The way things are shaking out, Eminem will go down in history as starting more feuds than Richard Dawson.
Last week the rapper’s latest battle, pitting his Shady Records camp against Ja Rule and Murder Inc., took center stage at Giants Stadium during Summer Jam, the annual hip-hop fest thrown by Big Apple radio’s Hot 97.
Artists like Eminem increasingly use mixtapes to address their myriad ongoing feuds. As a foil to the mainstream media machine, hip-hop mixtapes hit the underground market with tracks from both top gunners and hot newcomers, but only knowledgeable fans can track down these albums, which typically aren’t on the racks in the corner record store. (Some are sold at post-show booths, some on the Web at sites like www.buymixtapes.com and some literally on the street in makeshift stands.)
With the medium’s growing popularity, some mixtape deejays host their own radio shows, like DJ Kay Slay’s the Drama Hour on Hot 97, where many of the feud-fueled tracks make their debut.
“Mixtapes are a great way to release tracks without record label interference,” says another Hot 97 spinner, DJ Green Lantern, who hosts Sunday night’s In the Lab and has been Eminem’s deejay since early last year. “Mixtapes are targeted directly at the streets, which is the main audience that most of these artists are seeking.”
(Historically a New York-based phenomenon, mixtapes could be soon migrating to the Left Coast. Snoop Dogg announced last month that he’s planning to release three mixtapes this summer, although those are likely to be legit collections available in stores.)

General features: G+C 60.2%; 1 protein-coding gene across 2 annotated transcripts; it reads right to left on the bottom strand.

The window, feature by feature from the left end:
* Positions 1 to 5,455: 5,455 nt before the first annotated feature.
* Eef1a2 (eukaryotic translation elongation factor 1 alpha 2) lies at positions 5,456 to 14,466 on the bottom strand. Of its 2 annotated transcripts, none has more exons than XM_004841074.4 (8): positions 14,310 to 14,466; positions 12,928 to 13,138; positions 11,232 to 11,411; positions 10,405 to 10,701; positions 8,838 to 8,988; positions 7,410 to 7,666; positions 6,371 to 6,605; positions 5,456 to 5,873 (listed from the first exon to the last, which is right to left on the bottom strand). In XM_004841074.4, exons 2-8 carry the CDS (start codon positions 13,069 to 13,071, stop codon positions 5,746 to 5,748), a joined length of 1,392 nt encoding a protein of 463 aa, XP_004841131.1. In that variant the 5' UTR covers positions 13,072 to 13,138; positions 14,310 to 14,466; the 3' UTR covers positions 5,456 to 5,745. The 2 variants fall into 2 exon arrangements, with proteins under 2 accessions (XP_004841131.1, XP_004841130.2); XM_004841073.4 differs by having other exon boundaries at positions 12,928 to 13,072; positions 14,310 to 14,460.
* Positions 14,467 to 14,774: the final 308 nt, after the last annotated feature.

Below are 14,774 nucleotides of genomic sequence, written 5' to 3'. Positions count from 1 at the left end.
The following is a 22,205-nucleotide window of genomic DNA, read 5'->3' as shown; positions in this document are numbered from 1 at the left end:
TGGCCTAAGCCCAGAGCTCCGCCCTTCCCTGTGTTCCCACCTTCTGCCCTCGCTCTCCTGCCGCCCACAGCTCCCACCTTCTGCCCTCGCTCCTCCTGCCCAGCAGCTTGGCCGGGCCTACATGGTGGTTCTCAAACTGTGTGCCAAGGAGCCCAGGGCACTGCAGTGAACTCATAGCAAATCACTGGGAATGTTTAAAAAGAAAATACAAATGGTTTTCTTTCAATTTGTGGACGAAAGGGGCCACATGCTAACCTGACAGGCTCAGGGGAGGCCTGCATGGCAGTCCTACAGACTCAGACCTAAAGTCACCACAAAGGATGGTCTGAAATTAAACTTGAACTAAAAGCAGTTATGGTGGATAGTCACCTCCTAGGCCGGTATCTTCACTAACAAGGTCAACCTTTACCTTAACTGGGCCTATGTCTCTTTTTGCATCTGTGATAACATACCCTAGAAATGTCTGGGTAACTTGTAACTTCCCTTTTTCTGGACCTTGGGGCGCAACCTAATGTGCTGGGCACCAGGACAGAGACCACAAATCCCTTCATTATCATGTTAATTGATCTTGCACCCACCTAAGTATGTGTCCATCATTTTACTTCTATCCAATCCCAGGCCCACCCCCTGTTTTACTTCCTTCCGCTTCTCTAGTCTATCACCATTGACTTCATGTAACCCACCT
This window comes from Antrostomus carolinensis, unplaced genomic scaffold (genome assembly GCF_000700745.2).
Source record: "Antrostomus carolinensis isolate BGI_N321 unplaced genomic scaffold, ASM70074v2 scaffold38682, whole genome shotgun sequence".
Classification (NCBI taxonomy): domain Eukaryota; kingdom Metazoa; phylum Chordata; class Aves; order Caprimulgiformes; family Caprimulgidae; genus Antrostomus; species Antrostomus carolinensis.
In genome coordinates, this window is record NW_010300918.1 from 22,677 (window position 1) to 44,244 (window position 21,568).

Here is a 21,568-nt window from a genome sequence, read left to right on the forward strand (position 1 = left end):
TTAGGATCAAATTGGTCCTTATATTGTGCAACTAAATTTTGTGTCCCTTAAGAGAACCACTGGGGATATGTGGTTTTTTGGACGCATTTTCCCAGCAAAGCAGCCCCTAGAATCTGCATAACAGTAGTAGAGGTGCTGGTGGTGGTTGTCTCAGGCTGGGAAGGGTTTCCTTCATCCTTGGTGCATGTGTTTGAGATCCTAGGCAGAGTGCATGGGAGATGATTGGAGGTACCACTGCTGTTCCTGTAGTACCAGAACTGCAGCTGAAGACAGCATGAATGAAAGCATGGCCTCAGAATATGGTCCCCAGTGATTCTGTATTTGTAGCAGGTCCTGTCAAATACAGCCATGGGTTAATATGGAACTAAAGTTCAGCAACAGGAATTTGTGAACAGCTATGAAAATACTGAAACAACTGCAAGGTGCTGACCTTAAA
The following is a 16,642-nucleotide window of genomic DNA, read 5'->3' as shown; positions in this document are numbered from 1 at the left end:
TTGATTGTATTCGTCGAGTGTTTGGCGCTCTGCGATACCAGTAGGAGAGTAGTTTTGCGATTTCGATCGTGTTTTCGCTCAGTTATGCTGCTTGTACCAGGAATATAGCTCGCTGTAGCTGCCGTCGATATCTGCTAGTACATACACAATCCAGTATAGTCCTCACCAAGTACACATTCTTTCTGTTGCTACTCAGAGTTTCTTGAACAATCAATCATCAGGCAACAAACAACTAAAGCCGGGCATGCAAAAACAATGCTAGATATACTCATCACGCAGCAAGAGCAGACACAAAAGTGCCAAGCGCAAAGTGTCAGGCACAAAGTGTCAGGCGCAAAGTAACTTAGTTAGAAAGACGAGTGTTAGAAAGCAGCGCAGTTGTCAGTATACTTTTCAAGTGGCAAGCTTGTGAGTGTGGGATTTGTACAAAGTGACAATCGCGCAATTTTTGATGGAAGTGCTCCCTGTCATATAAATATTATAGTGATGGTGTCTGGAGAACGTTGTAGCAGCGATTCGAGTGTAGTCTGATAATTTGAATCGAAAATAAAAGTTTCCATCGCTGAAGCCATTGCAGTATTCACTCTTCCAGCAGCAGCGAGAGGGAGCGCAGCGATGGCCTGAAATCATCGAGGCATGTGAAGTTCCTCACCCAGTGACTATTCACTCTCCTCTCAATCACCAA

DJ Green Lantern compiled many of the recent Eminem battle tracks on the Shady Records-sanctioned mixtape Invasion and Invasion II: The Conspiracy (samples are online at www.djgreenlantern.com).
Invasion focuses heavily on a feud with Source magazine investor/rapper Ray Benzino and includes attacks and responses from both Em and Benzino. The recently released second disc takes aim at the Eminem-Ja Rule feud and features both raps that Eminem performed at Summer Jam. The disc includes an anti-Em track in which Ja Rule target’s his rival’s family: “Em, you claim your mother’s a crackhead and Kim’s a known slut, so what’s Haile’s gonna be when she grows up?”
“Eminem wanted to respond,” says Green Lantern, “but if he’s going to record new tracks, why not make a full album that promotes the other Shady artists as well.” So, in addition to the back-and-forth jabs, the discs also feature exclusive remixes, bootleg mixes and new tracks.
Between the two Green Lantern mixtapes, Eminem delivers nearly a full disc worth of personal disses, an indulgence the rapper couldn’t afford on his official Shady/Interscope albums. In his national releases, Eminem only takes passing jabs at a lengthy enemies list: Moby, Christina Aguilera, Jermaine Dupri, Canibus, Insane Clown Posse, ‘N Sync’s Chris Kirkpatrick and onetime buddy Fred Durst of Limp Bizkit. Other feuds and/or insults heated up in other media involve Everlast (House of Pain), Evidence (Dilated Peoples), Australian Prime Minster John Howard and, according to one British tabloid, Osama Bin Laden, who apparently did not enjoy Em’s parody in the “Without Me” video.
Those looking for a jab at Mariah Carey, another artist currently in the Eminem sites, will be disappointed-there’s only a brief mention on Invasion II. The singer and rapper were supposedly an item for a short time, but Carey denied it and even slighted the rapper in her song “Clown.” Eminem’s reportedly was threatening to release Mariah’s voicemail messages, many of which were apparently left in a little girly voice, on an upcoming album. (Invasion III, anyone?)
Since Invasion II hit the streets, Ja Rule has already responded with “The Wrap,” which suggests more Invasion mixtapes will be forthcoming. In fact, DJ Green Lantern recently signed with Shady Records officially, so the deejay’s major label debut could take these feuds to a whole other level.
The Hatfields, McCoys and Richard Dawson would be proud.